Hong Kong's economy grew 4.7% in the first quarter of 2018 over a year earlier due to the strong rise in external and domestic demand.
It sustained the full-fledged upturn seen in 2017 and beat the 3.4% growth of the preceding quarter.
Delivering the First Quarter Economic Report today, Government Economist Andrew Au said external demand picked up as the global economy maintained momentum, while domestic demand also strengthened, boosted by favourable labour market conditions and positive business sentiment.
Hong Kong's total goods exports in the first quarter increased 5.2% year-on-year.
Private consumption expenditure grew by 8.6%, while overall investment expenditure rose 3.8% for the period.
The residential property market remained active in the first quarter. Though trading volume was down 8% compared with the preceding quarter, it was 14% higher than a year ago.
Residential property prices rose by 4% between December and March and overall flat prices in March exceeded the 1997 peak by 113%.
Underlying consumer price inflation rose to 2.4% for the period, due to favourable global and local economic situations as well as some temporary factors.
Mr Au said if robust economic conditions continue, upward pressure will likely be exerted on inflation over the year, though the inflation rate for 2018 should remain moderate.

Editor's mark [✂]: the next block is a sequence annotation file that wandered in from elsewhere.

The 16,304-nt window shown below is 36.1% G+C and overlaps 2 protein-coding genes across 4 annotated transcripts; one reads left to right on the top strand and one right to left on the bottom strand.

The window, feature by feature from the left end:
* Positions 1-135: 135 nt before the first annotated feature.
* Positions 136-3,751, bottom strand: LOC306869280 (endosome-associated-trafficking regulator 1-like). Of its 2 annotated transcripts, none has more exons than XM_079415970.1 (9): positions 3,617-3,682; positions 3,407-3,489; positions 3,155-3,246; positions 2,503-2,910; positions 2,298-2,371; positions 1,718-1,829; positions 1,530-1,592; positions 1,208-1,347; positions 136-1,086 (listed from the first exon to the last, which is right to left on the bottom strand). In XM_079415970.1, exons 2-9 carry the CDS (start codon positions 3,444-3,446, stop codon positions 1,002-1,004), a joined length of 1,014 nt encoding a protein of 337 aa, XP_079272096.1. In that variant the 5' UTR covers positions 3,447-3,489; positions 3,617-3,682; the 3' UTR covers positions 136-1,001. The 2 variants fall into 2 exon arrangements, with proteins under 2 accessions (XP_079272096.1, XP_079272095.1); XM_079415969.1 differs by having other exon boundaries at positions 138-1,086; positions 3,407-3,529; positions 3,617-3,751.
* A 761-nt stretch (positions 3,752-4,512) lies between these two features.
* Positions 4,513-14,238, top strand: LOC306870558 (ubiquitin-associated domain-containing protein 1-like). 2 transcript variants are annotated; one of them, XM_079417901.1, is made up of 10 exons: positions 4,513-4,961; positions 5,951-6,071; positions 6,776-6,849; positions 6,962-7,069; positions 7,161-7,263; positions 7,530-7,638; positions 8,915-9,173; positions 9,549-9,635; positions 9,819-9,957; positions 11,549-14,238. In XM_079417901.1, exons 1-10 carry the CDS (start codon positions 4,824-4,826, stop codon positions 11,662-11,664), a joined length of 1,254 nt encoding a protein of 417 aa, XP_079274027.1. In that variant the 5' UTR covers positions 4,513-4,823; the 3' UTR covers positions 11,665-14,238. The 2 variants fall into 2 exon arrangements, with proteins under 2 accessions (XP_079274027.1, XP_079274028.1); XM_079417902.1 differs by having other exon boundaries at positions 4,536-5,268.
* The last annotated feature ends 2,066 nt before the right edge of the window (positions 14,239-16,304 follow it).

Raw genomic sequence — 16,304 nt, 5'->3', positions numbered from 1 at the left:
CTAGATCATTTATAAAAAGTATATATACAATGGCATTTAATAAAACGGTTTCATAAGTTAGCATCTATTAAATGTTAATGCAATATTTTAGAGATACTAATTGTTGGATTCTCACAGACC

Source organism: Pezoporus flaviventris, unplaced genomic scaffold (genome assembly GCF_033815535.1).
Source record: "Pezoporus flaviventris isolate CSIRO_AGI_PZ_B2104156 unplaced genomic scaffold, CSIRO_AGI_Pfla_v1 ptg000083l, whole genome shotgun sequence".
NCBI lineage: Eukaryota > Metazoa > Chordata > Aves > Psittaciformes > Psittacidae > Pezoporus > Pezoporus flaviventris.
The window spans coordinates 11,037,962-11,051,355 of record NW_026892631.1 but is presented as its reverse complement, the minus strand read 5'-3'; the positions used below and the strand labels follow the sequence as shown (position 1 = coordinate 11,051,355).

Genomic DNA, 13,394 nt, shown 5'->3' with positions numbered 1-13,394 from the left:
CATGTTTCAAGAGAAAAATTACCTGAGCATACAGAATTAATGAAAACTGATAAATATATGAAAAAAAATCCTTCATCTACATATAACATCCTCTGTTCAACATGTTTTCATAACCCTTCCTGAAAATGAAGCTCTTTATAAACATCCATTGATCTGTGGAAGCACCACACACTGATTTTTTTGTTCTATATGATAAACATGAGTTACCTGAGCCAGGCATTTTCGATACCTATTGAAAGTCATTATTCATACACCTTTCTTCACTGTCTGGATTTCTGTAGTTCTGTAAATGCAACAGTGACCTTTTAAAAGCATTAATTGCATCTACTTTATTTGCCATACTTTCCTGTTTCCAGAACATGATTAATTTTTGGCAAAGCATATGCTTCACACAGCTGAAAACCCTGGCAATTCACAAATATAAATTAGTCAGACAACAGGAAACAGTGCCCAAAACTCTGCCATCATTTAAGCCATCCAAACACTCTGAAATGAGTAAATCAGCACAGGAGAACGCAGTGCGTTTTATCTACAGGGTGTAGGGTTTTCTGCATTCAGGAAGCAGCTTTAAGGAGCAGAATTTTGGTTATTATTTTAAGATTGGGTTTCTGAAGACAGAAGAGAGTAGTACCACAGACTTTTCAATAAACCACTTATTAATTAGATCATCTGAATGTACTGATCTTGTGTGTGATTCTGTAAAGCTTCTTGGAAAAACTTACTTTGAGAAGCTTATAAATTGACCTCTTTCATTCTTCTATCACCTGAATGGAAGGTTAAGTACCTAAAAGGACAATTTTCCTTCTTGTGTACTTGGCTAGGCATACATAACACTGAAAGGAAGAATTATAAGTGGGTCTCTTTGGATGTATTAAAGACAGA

The forecast rates of underlying and headline consumer price inflation for 2018 as a whole, at 2.5% and 2.2% as announced in the Budget, remain unchanged.
Mr Au added the global economy is likely to continue expanding for the rest of the year.
"However, we also look that, external uncertainties have increased compared with three months ago. The trade tensions between the US and its major trading partners, notably the Mainland, have become the key source of uncertainty.
"Another key source of uncertainty, is the possibility of a faster pace of US interest rate normalisation, which will have repercussions on the stability of the global financial conditions."
The 3% to 4% forecast of real GDP growth for 2018 remains unchanged.